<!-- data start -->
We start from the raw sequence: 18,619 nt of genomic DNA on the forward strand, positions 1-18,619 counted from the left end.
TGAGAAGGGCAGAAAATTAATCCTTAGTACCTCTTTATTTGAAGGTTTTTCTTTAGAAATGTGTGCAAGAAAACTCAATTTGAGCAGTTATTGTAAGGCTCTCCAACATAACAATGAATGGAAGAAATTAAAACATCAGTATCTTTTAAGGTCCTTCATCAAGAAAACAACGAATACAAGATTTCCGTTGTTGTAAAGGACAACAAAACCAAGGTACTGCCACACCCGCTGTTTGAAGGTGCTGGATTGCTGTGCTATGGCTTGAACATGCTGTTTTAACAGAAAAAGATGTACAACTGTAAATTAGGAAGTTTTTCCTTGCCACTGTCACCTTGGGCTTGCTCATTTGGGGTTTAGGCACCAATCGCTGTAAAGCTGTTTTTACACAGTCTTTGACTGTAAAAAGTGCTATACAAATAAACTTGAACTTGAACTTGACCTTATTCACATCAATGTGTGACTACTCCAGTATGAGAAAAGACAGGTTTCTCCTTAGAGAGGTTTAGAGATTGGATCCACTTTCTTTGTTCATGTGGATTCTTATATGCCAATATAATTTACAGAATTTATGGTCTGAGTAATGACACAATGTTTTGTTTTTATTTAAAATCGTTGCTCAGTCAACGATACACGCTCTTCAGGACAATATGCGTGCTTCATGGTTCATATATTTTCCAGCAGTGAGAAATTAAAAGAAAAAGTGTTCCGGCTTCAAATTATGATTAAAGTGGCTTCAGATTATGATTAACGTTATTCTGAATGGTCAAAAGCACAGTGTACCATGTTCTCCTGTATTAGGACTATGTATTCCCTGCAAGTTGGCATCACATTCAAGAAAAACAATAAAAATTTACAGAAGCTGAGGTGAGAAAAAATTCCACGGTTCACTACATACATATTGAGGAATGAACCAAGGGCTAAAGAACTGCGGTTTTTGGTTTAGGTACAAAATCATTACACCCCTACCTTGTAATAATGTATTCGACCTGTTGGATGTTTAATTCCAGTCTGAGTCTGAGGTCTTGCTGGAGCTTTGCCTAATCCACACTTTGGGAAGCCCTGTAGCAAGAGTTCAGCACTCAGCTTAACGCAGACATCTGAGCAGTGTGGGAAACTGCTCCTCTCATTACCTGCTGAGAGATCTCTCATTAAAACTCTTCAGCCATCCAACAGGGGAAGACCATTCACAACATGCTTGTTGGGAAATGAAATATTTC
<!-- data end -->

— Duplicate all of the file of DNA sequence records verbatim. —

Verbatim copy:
We start from the raw sequence: 18,619 nt of genomic DNA on the forward strand, positions 1-18,619 counted from the left end.
TGAGAAGGGCAGAAAATTAATCCTTAGTACCTCTTTATTTGAAGGTTTTTCTTTAGAAATGTGTGCAAGAAAACTCAATTTGAGCAGTTATTGTAAGGCTCTCCAACATAACAATGAATGGAAGAAATTAAAACATCAGTATCTTTTAAGGTCCTTCATCAAGAAAACAACGAATACAAGATTTCCGTTGTTGTAAAGGACAACAAAACCAAGGTACTGCCACACCCGCTGTTTGAAGGTGCTGGATTGCTGTGCTATGGCTTGAACATGCTGTTTTAACAGAAAAAGATGTACAACTGTAAATTAGGAAGTTTTTCCTTGCCACTGTCACCTTGGGCTTGCTCATTTGGGGTTTAGGCACCAATCGCTGTAAAGCTGTTTTTACACAGTCTTTGACTGTAAAAAGTGCTATACAAATAAACTTGAACTTGAACTTGACCTTATTCACATCAATGTGTGACTACTCCAGTATGAGAAAAGACAGGTTTCTCCTTAGAGAGGTTTAGAGATTGGATCCACTTTCTTTGTTCATGTGGATTCTTATATGCCAATATAATTTACAGAATTTATGGTCTGAGTAATGACACAATGTTTTGTTTTTATTTAAAATCGTTGCTCAGTCAACGATACACGCTCTTCAGGACAATATGCGTGCTTCATGGTTCATATATTTTCCAGCAGTGAGAAATTAAAAGAAAAAGTGTTCCGGCTTCAAATTATGATTAAAGTGGCTTCAGATTATGATTAACGTTATTCTGAATGGTCAAAAGCACAGTGTACCATGTTCTCCTGTATTAGGACTATGTATTCCCTGCAAGTTGGCATCACATTCAAGAAAAACAATAAAAATTTACAGAAGCTGAGGTGAGAAAAAATTCCACGGTTCACTACATACATATTGAGGAATGAACCAAGGGCTAAAGAACTGCGGTTTTTGGTTTAGGTACAAAATCATTACACCCCTACCTTGTAATAATGTATTCGACCTGTTGGATGTTTAATTCCAGTCTGAGTCTGAGGTCTTGCTGGAGCTTTGCCTAATCCACACTTTGGGAAGCCCTGTAGCAAGAGTTCAGCACTCAGCTTAACGCAGACATCTGAGCAGTGTGGGAAACTGCTCCTCTCATTACCTGCTGAGAGATCTCTCATTAAAACTCTTCAGCCATCCAACAGGGGAAGACCATTCACAACATGCTTGTTGGGAAATGAAATATTTC